The study included 287 respondents. It was found that 176 out of 287 participants (61.3%) showed positive response to an allergic reaction whilst 99 (56.3%) of them were female. Three-quarter 110 (79.1) of the participants were light-skinned with positive CMH. Most of the respondents have a college education (61.7%) compared to other qualifications.

Correspondingly, the mean working experience was 14.81 (5.91) years. The x2test revealed that sex, skin color, working experience, educational level, personal protective equipment (PPE), permissible exposure limits (PEL), and time of exposure to the chemical agent (TOE) were significantly associated with positive CMH having p-value <0.001 for sex, skin color, PPE and TOE, p-value =0.004for educational level and p-value=0.001for PEL. The mean age and monthly income of the respondents was 41.1 (7.36) years and 272.6 (116.41) USD respectively. However, independent sample t-test indicated that working experience also has significant difference between these two groups with mean difference (95% CI) -1.074 (-3.51, -1.36) and p-value = 0.048 (Tables 1 and 2). In addition, the model stability and the diagnostic ability of the binary classifier showed in Fig. 3 were found to be 85.6% thus, showing the model to be fit.

Table 1: Socio-demographic factors of skin allergies-CMH concerning investigated participants (n=287)

Variables            Skin Allergies-CMHMean difference (95% CI)t(df)X2(df)p-value  
Positive skin allergy (n = 176) N(%) Mean(SD)Negative skin allergy (n = 111) N(%)  Mean(SD)    
Female99 (81.1)23 (18.9)  34.56(1)<0.001a
Male77 (46.7)87 (53.3)    
Age (Yrs)41.40 (7.26)40.65 (7.54)-0.749 (-2.51,1.01)0.84(285) 0.446c
Skin colour      
Light-skinned110 (79.1)29 (20.9)  35.39(1)<0.001a
Dark-skinned66 (44.9)82 (55.1)    
Level of education     
Secondary school6 (27.3)16 (72.7)  12.59(3)0.006*a
College79 (61.7)49 (38.3)    
Bachelor degree48 (68.6)22 (31.4)    
Graduate degree43 (64.2)24 (35.8)    
 Working experience (Yrs)14.81 (5.91)13.74 (6.25)-1.074 (-3.51, -1.36)1.47(285) 0.048*c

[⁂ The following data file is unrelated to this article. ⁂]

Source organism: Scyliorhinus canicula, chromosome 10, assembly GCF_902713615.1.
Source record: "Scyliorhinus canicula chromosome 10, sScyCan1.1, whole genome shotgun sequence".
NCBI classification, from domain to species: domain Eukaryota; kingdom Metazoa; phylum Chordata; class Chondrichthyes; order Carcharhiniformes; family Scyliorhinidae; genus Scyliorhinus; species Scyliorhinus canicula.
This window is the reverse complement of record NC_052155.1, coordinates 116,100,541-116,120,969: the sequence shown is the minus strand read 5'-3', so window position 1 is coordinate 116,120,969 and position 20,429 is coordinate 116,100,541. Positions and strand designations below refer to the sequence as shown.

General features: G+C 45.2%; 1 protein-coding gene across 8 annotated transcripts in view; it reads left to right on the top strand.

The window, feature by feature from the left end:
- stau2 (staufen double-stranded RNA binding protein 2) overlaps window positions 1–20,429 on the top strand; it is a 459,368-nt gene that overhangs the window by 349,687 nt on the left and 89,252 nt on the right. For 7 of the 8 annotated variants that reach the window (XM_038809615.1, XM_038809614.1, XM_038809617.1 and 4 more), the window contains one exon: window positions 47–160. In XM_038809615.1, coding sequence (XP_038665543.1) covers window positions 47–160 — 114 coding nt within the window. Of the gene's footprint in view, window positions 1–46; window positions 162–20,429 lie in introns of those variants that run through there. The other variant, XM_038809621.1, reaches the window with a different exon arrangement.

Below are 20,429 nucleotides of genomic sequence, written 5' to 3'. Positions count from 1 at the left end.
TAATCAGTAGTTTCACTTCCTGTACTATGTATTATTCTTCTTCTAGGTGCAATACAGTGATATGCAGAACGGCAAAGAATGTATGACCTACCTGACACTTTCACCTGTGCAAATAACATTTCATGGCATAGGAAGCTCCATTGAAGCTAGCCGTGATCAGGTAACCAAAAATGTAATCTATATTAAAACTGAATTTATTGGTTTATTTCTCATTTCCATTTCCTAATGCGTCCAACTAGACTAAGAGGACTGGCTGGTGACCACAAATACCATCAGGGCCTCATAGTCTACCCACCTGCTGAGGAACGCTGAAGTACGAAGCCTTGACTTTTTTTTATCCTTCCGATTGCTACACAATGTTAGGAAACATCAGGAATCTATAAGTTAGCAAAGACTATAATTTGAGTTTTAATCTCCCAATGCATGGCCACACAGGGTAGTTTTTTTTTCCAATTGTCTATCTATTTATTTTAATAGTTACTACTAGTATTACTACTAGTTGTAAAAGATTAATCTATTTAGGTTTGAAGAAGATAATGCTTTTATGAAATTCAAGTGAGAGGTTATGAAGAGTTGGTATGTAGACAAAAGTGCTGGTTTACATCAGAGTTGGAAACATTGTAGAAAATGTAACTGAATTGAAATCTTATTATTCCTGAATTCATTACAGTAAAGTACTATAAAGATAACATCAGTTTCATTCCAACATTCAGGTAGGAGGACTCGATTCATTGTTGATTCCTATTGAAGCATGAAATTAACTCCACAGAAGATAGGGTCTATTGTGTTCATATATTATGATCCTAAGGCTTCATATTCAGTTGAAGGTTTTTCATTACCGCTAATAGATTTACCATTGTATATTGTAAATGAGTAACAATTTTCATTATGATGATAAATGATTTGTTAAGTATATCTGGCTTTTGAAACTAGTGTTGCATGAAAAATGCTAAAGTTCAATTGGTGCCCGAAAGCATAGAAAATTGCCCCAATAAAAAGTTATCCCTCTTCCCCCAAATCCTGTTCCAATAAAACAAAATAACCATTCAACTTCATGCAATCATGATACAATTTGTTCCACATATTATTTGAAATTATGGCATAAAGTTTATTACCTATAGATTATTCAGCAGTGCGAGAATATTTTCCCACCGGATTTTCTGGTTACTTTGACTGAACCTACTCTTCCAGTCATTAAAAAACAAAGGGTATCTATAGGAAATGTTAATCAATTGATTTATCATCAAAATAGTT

Monthly income (USD)272.58 (116.41)264.78 (123.89)-7.796 (-36.27, 20.26)0.54(285) 0.589c

aPearson’s Chi- Square test, bFisher’s Exact test, cIndependent –Sample T test. Criteria: Skin colour: visual interpretation, level of education: based on provided respondents’ 

Table 2: Occupational factors of skin allergies-CMH (n=287)

VariablesSkin Allergies-CMHMean Difference (95% CI)t(df)X2(df)p-value
Positive skin allergy (n = 176) n (%) , Mean (SD)Negative skin allergy (n = 111) n (%)  Mean (SD)    
Not used84 (44.0)107 (56.0)  72.43(1)<0.001a
Used92 (95.8)4 (4.2)    
PEL (ppm)     
Not exceeded169 (60.4)111 (39.6)  4.33(1)0.031*b
Exceeded7 (100)0 (0.0)    
Con. (mol.dm3)     
Not exceeded21 (91.3)2 (8.7)  9.62(1)0.001*b
Exceeded153 (58.4)109 (41.6)    
Exposed population528.9 (144.0)232.3 (106.1)296.6 (327.8-265.4)0.71 (285) 0.001*c
Type of chemicals     
IC &cc> 50%94 (100)0 (0.0)  14.1 (2)0.231a
IC & CC<50%50 (98.0)1 (2.0)    
HRC & UC>50%19 (28.4)48 (71.6)    
HRC & UC<50%13 (17.6)61 (82.4)    
Time of exposure(hrs )4.36 (0.70)3.41 (0.62)0.953 (1.113,0.792)1.14 (285) <0.001c

Table 3 shows the final model that was established following the necessary statistical tests. All the variables in the model were statistically significant with p-value less than 0.05. The variables that were retained in the multivariable logistic regression for association factors influencing CMH and the erythema inducement which were statistically significant include; sex, and skin color (p<0.001); educational level (p=0.049); personal protective equipment (p=0.011); permissible exposure limit (p=0.004); time of exposure to the chemical agent (p=0.001).

Table 3: Final model summary and associated factors for skin allergies-CMH (n=287)

Variables                         Simple Logistic Regression                   Multiple Logistic Regression
Female0 1 0 1 
Male-1.4332.560.24 (0.12, 0.47)<0.001-1.1717.850.31 (0.12, 0.77)0.011
Skin colour        
Light-skinned0 1 0 1 
Dark-skinned-1.5433.320.24 (0.13, 0.36)<0.001-1.0713.420.49 (0.21, 0.81)0.001
Level of education       
Secondary school0 1 0 1 
College1.568.314.78 (1.65, 13.83)0.0040.894.372.42 (1.10, 5.38)0.049
Bachelor degree0.110.121.11 (0.60, 2.05)0.7360.391.011.48 (0.69, 3.13)0.315
Graduate degree- (0.40, 1.67)0.5870.0120.031.01 (0.49, 2.68)0.476
Not used0 1 0 1 
Used-1.2325.340.29 0.12, 0.97)<0.001-0.9118.240.40 (0.22, 0.77)0.001
PEL (ppm)        
Not exceeded0 1 0 1 
Exceeded1.169.113.29 (1.02,9.22)0.003* (2.88,12.11)0.004
TOE(hours )        
2-30 1 0 1 
4-51.056.322.88 (1.00,7.11)0.0012.013.553.11 (1.77,9.23)0.001

b= regression coefficient , AOT= Tim of exposure; PPE=Personal protective equipment; PEL=Permissible exposure limit, IC=Irritants chemical; ;CC=Corrosive chemicals; HRC=Highly reactive chemicals, UC=Unstable chemicals; SD=Standard deviation; PPM=part per million, PPE= Personal protective equipment; PEL= Permissible exposure limit; TOE=Time of exposure, COR= crude odds Ration, IC=Irritant chemicals; CC=Corrosive chemical; HRC=highly reactive chemicals, UC=Unstable chemicals; SD=Standard deviation; PPM=part per million, Cut-off points; PEL= CO=50ppm, CO2=500ppm, NO2=5ppm,SO2=5ppm,H2S=10ppm, Cut-off points; CWC= unitary value (1mol.dm3)

3.1 Discussion